Monday, 30 September 2013

The Races of Fold

Well, a world needs lifeforms to populate it, right?

And having just one kind of being would be boring, right?

It's a staple of the fantasy genre to have different kinds of sentient being living in a world. Most famously and most obviously, we have Tolkein's Middle Earth; populated by the proud and noble elves, the burly dwarves, the bucolic and cheery hobbits or halflings and the vile and warlike orcs. China MiƩville's interesting and offbeat Perdido Street Station had the stoic and reclusive Catacae, the matriarchal Khepri, the froglike Vodyanoi, bird-headed Garuda and the impish and puerile Wyrmen. These two series are both fantasy, but both are so very different. Tolkein's masterpiece is seen by some as very much a product of its time; a "boys' own fantasy" if you will, and deals very much in blacks and whites, the questing heroes and cruel villains, while the other seeks to cast off that coat and make a grimy, urban sprawl of a tale, with seedy underbellies and moral ambiguity.

Dungeons and Dragons was originally not unlike Lord of the Rings. Men, elves, hobbits (referred to specifically as halflings to avoid legal problems) and dwarves fighting orcs, trolls, ogres, dragons and evil wizards. In recent years this can still be the case, as players take their elven ranger, dwarf fighter, gnome illusionist and human druid to fight an evil vampire lord and his cabal of minions in some forgotten tomb, or go traipsing through a cavern to fight evil beholders. Some players and Dungeon Masters (DMs) try to go against this grain and emulate political strife and intrigue, or encourage urban-based investigative games, with their half-orc sorcerer trying to fight his brutish heritage or a halfling trying to prove that not all of the wee folk are tricky thieves. Again, I'm going to reference Eberron; this setting caters for both schools of playing. The continent of Khorvaire (the main landmass of the setting) is highly urbanised in places, and there's plenty of room for industry, politics and investigation (there's even a class that makes you not unlike a private investigator), but there's also this wonderful sense of a world still to be explored, as other continents still hold artefacts from the ancient past, during times when Eberron was overrun by nightmares and demons, and even a mystery continent that is ever-changing and holds relics of the ancient giant empire. Many of the standard D&D races in Eberron have been altered slightly to fit. The elves are largely the same, but also there are a secluded nation of elves who worship their dead ancestors, many of whom still walk and hold council over their people, or another who raid sections of Khorvaire, as the shamanistic orcs try to hold them off. Gnomes are ace shipwright, halflings live a tribal life on grasslands that are rife with dinosaurs and hags and ogres maintain a savage, impoverished society where humans are subjugated.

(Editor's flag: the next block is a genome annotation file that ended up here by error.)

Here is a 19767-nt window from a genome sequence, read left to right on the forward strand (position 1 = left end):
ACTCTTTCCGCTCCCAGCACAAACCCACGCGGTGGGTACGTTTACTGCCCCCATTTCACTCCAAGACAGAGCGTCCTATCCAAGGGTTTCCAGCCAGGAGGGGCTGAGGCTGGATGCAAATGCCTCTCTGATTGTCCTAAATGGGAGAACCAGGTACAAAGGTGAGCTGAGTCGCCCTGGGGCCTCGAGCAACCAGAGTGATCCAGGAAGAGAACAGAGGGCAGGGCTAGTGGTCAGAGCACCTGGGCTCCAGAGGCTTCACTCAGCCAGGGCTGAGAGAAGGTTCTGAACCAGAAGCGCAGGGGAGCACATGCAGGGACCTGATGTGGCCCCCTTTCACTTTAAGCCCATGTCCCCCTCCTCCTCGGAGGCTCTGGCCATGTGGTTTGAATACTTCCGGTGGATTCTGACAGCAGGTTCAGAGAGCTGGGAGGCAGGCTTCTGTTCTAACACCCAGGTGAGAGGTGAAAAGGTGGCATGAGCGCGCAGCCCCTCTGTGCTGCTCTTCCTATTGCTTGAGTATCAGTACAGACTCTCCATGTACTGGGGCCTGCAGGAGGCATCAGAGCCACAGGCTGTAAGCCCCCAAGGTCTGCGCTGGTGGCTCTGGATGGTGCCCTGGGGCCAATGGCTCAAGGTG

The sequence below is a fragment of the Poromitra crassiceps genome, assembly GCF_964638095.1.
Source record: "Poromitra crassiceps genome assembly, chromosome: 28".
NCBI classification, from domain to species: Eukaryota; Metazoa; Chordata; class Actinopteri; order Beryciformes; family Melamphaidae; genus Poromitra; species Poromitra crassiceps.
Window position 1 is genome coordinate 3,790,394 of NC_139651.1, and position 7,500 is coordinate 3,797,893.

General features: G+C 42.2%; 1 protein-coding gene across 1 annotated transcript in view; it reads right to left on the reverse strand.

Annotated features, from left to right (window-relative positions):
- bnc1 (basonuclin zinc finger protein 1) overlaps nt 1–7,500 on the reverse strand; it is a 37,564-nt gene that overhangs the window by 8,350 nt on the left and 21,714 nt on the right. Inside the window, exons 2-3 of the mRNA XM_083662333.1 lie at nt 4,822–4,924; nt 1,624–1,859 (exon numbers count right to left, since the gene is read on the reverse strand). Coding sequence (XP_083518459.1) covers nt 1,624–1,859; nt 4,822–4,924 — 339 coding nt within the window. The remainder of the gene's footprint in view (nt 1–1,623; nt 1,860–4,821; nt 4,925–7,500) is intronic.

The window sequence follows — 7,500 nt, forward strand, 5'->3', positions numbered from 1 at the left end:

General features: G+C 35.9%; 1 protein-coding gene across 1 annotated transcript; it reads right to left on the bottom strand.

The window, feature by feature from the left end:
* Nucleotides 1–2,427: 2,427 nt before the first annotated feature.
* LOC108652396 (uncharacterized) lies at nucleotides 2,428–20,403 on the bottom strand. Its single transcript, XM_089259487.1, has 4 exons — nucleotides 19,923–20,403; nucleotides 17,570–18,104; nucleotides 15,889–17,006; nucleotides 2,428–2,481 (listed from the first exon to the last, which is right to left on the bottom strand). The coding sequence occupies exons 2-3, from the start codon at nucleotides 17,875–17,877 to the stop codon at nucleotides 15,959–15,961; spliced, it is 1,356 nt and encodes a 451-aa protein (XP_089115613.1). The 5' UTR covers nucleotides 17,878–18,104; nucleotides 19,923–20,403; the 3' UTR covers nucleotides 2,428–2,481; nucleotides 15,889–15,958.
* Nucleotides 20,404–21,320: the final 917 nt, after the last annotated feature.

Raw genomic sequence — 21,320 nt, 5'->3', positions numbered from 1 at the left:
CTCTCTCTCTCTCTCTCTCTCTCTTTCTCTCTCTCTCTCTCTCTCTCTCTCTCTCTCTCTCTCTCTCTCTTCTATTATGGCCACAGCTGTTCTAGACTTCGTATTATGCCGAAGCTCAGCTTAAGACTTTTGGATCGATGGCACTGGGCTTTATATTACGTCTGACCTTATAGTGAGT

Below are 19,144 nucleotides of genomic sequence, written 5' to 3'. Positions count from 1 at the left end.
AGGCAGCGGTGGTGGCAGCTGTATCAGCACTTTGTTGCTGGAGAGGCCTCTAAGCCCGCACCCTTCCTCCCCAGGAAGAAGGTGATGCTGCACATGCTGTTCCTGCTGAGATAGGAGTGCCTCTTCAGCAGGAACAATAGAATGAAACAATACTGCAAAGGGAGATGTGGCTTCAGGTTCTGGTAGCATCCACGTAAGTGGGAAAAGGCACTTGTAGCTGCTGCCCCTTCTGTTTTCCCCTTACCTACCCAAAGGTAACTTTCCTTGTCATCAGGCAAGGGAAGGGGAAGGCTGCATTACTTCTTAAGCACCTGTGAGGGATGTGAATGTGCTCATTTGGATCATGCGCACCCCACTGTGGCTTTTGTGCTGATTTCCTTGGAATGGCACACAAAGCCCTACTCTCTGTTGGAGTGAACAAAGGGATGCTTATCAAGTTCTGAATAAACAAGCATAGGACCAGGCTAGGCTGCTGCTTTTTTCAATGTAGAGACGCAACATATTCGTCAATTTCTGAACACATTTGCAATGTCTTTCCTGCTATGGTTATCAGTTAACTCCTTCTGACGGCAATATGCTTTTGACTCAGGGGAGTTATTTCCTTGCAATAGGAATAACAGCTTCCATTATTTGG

So, over these last few years, the ideas of Eberron and Bas Lag (China MiƩville's setting), I've re-fluffed the races to suit the feel of the setting of Fold. So, with that in mind, what is the feel of Fold? There's a big emphasis on industrialisation and urbanisation, as well as a lot of influence drawn from mythology and folklore.

Humans: Well, what's to say? Humans are humans. They get everywhere, breed quickly and are impossible to get rid of!
Dwarves: They fit very easily into the setting. Industrious workers with a knack for stone and metal? Perfect.
Elves: Haughty and proud tree-huggers? Noble aristocrats? Savage hunters? Elves were tricky.
Gnomes: Sociable and magically-inclined? This seemed perfect, but I've had some trouble getting these guys right.
Halflings: Small and agile, halflings seem very fitted, but their fluff also has a lot tying them into a nomadic life, so these guys took a little working.
Orcs: I've gotten rid of 'mundane' half-breeds, so there are no half-orcs or half-elves. The orcs have become a prominent and populous race, though mostly through raiding and stealing the technology of other races for their own.
Goblins: Originally savage nuisances, I wondered how I could make them believable as a culture in such a setting. I'm pretty pleased with the results.
Warforged: An Eberron race; artificial lifeforms in constructed bodies, crafted for war. They fit the Eberron setting, what with its 'magitek' and recent 'world war'. But they also suited the flavour of my setting, and I've been working on making them similar to Eberron, but with a twist.

Each race will get a spotlight soon.

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